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HappMatt

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- Thread starter HappMatt
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HappMatt

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- #2

Pyrrhus

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Jameson

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Here's a common one I like to use.

[tex]\sin^2{x}+\cos^2{x}=1[/tex] Right?

Well divide everything by [itex]\sin^2{x}[/itex] to get another identity and divide everything by [itex]\cos^2{x}[/itex] to get the other.

It's amazing how things link together.

- #4

HappMatt

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Cyclovenom said:

good point, Although i do know them i think i could know them better. It seems to me that its not that i don't know them as much as i have troubles applying them. Plus on the test i will actually get a coupy of the idenities anyways but when i was taking the chapter test I had the idenitys infront of me and one the problem got slightly beyond basic i was in trouble and could not get the right answers and do not want this to happen on my final. I am barely holding on to an A and I really want to increase my GPA so failure is not an option, but i guess it is a possibility.

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it's also useful to memorize the addition formulas:

[tex]\cos (x+y)=\cos x\cos y - \sin x \sin y[/tex] and

[tex]\sin (x+y)=\sin x\cos y + \cos x \sin y[/tex].

From this, you can get double-angle formulas by setting y=x, and the angle-difference formulas by substituting "-y" for y everywhere. So, there's no need to memorize all of the formulas.

It's good to do a quick numerical check with special cases that you should know:

[itex]\sin x[/itex] and [itex]\cos x[/itex] for [tex]x=0,\frac{\pi}{6},\frac{\pi}{4},\frac{\pi}{3},\frac{\pi}{2},\pi [/tex]. (Of course, a single case can easily show that something is wrong... you might have to try to multiple cases to suggest that you've done things correctly.)

I'm not sure if you learned the exponential expressions:

[tex]e^{ix}=\cos x + i\sin x [/tex] (where [tex]i^2=-1[/tex] so that

[tex]\cos x=\frac{1}{2}(e^{ix}+e^{-ix})[/tex] and [tex]\sin x=\frac{1}{2i}(e^{ix}-e^{-ix})[/tex]. Many "trig identities" are simple algebraic results involving the exponential function.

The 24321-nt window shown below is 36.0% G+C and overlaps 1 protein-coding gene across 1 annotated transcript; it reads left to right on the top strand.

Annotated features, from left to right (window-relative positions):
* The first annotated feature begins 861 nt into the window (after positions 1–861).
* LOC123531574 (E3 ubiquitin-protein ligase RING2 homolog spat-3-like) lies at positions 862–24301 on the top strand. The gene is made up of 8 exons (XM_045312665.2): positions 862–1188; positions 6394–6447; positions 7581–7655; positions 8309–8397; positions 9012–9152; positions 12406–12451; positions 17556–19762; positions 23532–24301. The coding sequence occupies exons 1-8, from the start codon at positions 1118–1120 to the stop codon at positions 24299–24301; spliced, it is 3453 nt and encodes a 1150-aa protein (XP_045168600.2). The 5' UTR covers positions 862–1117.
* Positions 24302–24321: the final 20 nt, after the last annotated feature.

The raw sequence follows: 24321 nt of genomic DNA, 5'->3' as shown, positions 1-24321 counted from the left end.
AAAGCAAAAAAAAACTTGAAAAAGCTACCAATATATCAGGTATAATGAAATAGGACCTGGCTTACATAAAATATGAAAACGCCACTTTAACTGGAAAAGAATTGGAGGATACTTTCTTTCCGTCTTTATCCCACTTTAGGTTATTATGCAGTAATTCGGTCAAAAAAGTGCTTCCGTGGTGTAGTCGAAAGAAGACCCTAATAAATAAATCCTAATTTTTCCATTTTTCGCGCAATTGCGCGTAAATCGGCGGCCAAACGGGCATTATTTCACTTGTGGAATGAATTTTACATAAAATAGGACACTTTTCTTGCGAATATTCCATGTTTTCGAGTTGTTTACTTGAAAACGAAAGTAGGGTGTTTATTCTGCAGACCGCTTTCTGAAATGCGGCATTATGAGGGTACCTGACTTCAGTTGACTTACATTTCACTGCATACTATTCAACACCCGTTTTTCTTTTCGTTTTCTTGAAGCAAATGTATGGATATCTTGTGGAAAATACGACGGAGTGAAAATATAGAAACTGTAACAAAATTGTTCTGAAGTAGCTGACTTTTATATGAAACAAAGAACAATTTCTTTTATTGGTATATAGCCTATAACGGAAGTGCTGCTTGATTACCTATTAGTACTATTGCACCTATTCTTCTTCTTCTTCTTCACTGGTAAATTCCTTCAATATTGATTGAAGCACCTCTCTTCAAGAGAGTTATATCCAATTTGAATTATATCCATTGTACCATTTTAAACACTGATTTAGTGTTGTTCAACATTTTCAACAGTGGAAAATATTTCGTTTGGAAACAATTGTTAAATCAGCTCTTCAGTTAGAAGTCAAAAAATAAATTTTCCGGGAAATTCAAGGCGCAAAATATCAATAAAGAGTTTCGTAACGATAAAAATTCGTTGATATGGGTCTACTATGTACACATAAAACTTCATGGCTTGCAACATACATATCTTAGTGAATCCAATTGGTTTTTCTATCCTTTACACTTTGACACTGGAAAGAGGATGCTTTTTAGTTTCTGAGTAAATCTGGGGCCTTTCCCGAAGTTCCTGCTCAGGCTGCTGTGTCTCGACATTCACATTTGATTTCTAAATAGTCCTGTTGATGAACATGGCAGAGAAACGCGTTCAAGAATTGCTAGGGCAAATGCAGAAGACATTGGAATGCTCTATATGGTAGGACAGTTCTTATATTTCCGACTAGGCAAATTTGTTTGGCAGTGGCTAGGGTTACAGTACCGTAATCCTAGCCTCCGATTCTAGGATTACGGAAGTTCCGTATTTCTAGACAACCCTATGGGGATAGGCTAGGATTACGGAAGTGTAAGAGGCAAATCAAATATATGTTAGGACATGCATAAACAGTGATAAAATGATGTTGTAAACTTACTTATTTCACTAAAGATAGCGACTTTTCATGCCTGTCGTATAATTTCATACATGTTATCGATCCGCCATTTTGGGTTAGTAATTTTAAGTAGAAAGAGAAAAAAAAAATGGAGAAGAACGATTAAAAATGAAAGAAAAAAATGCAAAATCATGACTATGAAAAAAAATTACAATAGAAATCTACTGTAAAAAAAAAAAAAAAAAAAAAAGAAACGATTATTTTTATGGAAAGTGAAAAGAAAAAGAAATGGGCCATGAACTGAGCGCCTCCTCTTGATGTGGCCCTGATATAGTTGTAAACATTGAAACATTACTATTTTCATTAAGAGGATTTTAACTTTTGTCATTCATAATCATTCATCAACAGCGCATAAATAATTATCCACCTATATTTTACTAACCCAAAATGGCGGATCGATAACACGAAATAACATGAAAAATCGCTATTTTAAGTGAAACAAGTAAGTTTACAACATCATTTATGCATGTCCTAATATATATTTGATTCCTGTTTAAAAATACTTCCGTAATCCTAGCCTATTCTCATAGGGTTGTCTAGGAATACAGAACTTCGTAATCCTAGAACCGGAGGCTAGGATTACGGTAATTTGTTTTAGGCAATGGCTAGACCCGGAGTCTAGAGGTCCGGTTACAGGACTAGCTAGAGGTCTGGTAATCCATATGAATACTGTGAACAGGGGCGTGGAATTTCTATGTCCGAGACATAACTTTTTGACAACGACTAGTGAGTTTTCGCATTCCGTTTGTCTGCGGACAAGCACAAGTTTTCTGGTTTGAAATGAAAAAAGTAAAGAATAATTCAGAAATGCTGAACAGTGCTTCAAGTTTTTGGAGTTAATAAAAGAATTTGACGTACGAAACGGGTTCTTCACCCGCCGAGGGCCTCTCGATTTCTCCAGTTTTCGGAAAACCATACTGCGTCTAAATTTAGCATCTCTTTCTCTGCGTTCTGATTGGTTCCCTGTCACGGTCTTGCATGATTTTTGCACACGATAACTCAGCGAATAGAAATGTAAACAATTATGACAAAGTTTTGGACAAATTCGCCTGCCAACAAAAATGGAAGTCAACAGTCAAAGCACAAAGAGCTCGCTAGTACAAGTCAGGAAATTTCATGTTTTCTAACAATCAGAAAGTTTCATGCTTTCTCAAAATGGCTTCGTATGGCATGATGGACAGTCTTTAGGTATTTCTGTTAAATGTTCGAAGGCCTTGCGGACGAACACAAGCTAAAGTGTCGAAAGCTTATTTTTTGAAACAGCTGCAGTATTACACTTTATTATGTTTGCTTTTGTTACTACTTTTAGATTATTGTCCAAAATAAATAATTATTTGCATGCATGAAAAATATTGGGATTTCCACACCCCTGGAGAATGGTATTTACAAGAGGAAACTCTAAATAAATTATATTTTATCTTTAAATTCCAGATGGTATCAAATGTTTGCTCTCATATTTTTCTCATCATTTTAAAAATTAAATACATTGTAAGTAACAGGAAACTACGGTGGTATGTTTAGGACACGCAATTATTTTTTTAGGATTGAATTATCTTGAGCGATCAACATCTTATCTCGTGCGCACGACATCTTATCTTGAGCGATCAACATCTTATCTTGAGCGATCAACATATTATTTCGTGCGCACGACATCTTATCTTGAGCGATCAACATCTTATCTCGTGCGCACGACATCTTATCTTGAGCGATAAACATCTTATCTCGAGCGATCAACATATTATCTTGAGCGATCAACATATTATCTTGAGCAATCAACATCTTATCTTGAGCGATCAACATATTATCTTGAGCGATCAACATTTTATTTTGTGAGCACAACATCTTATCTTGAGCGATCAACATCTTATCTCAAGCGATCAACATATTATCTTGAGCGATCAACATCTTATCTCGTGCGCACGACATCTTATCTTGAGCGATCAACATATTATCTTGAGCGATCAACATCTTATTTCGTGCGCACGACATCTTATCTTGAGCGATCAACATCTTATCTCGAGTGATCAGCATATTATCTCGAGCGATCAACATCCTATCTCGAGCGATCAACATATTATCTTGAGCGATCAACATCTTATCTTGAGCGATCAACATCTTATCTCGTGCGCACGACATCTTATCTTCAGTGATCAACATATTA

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HappMatt

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- #7

HappMatt

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Also I haven't really seen this expression in precalc but it seems like i have seen it used often on this board. What exactly is its purpose??robphy said:I'm not sure if you learned the exponential expressions:

[tex]e^{ix}=\cos x + i\sin x [/tex] (where [tex]i^2=-1[/tex] so that

[tex]\cos x=\frac{1}{2}(e^{ix}+e^{-ix})[/tex] and [tex]\sin x=\frac{1}{2i}(e^{ix}-e^{-ix})[/tex]. Many "trig identities" are simple algebraic results involving the exponential function.

- #8

lurflurf

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Sounds like a bad precalc. class.HappMatt said:Also I haven't really seen this expression in precalc but it seems like i have seen it used often on this board. What exactly is its purpose??

The best thing about the complex trig identities at the elementary level is that it make it easy to remember the coresponding real identities.

For example say you forget (unlikely as it may seem perhaps you receive a concusion)

[tex]\sin(x+y)=\sin(x)\cos(y)+\cos(x)\sin(y)[/tex]

but remember

[tex]e^{a+b}=e^ae^b[/tex]

and

[tex]e^{i x}=\cos(x)+i \sin(x)[/tex]

so

[tex]e^{(x+y)i}=e^{x i}e^{y i}[/tex]

hence

[tex]\cos(x+y)+i \sin(x+y)=(\cos(x)+i \sin(x))(\cos(y)+i \sin(y))[/tex]

It also makes it easy to remember the other identities and is you also do hyperbolic trig it makes it easy to relate its identities to those of circular trig.

Anyway about identities if you have not got a knack for them by now you should probably focus on slow reliable methods not quick and clever ones.

Here are a few tips

-work with the same functions on both sides

-work with sin and cos only

-write all the arguments in terms of the gcd of all arguments

-reduce higher polynomials to lower with pythag idens

-multiply denominators by congugates

-avoid radicals when possible

-factor

-it can help to combine or separate fractions

Here is a simple example

[tex]\frac{2\tan^2(x)+2\tan(x)\sec(x)}{\tan(x)+\sec(x)-1}=\tan(x)+\sec(x)+1[/tex]

attack the RHS

[tex]\frac{\tan(x)+\sec(x)-1}{\tan(x)+\sec(x)-1}(\tan(x)+\sec(x)+1)=\frac{\tan^2(x)+2\sec(x)\tan(x)+sec^2(x)-1}{\tan(x)+\sec(x)-1}[/tex]

use pythag

[tex](\tan(x)+\sec(x)+1)=\frac{2\tan^2(x)+2\sec(x)\tan(x)}{\tan(x)+\sec(x)-1}[/tex]

QED

- #9

Benny

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neurocomp2003

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